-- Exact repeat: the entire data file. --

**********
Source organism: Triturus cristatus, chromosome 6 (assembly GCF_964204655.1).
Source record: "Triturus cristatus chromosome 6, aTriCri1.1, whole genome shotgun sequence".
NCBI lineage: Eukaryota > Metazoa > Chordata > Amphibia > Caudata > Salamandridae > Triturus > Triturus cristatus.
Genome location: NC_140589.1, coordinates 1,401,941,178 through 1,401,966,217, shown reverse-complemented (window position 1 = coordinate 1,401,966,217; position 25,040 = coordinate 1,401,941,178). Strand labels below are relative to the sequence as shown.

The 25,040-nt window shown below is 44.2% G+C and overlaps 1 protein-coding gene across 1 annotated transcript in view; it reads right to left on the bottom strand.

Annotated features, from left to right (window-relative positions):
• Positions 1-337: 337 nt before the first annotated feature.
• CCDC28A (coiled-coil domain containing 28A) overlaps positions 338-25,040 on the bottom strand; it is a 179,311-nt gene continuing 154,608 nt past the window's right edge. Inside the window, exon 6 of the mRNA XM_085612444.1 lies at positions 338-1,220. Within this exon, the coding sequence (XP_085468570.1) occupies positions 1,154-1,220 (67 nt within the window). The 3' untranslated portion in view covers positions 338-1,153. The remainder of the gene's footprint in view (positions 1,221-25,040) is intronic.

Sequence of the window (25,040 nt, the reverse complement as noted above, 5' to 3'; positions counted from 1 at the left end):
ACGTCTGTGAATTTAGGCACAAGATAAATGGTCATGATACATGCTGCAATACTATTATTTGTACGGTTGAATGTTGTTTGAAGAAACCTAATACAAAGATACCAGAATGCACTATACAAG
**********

Source organism: Triturus cristatus, chromosome 6 (assembly GCF_964204655.1).
Source record: "Triturus cristatus chromosome 6, aTriCri1.1, whole genome shotgun sequence".
NCBI lineage: Eukaryota > Metazoa > Chordata > Amphibia > Caudata > Salamandridae > Triturus > Triturus cristatus.
Genome location: NC_140589.1, coordinates 1,401,941,178 through 1,401,966,217, shown reverse-complemented (window position 1 = coordinate 1,401,966,217; position 25,040 = coordinate 1,401,941,178). Strand labels below are relative to the sequence as shown.

The 25,040-nt window shown below is 44.2% G+C and overlaps 1 protein-coding gene across 1 annotated transcript in view; it reads right to left on the bottom strand.

Annotated features, from left to right (window-relative positions):
• Positions 1-337: 337 nt before the first annotated feature.
• CCDC28A (coiled-coil domain containing 28A) overlaps positions 338-25,040 on the bottom strand; it is a 179,311-nt gene continuing 154,608 nt past the window's right edge. Inside the window, exon 6 of the mRNA XM_085612444.1 lies at positions 338-1,220. Within this exon, the coding sequence (XP_085468570.1) occupies positions 1,154-1,220 (67 nt within the window). The 3' untranslated portion in view covers positions 338-1,153. The remainder of the gene's footprint in view (positions 1,221-25,040) is intronic.

Sequence of the window (25,040 nt, the reverse complement as noted above, 5' to 3'; positions counted from 1 at the left end):
ACGTCTGTGAATTTAGGCACAAGATAAATGGTCATGATACATGCTGCAATACTATTATTTGTACGGTTGAATGTTGTTTGAAGAAACCTAATACAAAGATACCAGAATGCACTATACAAG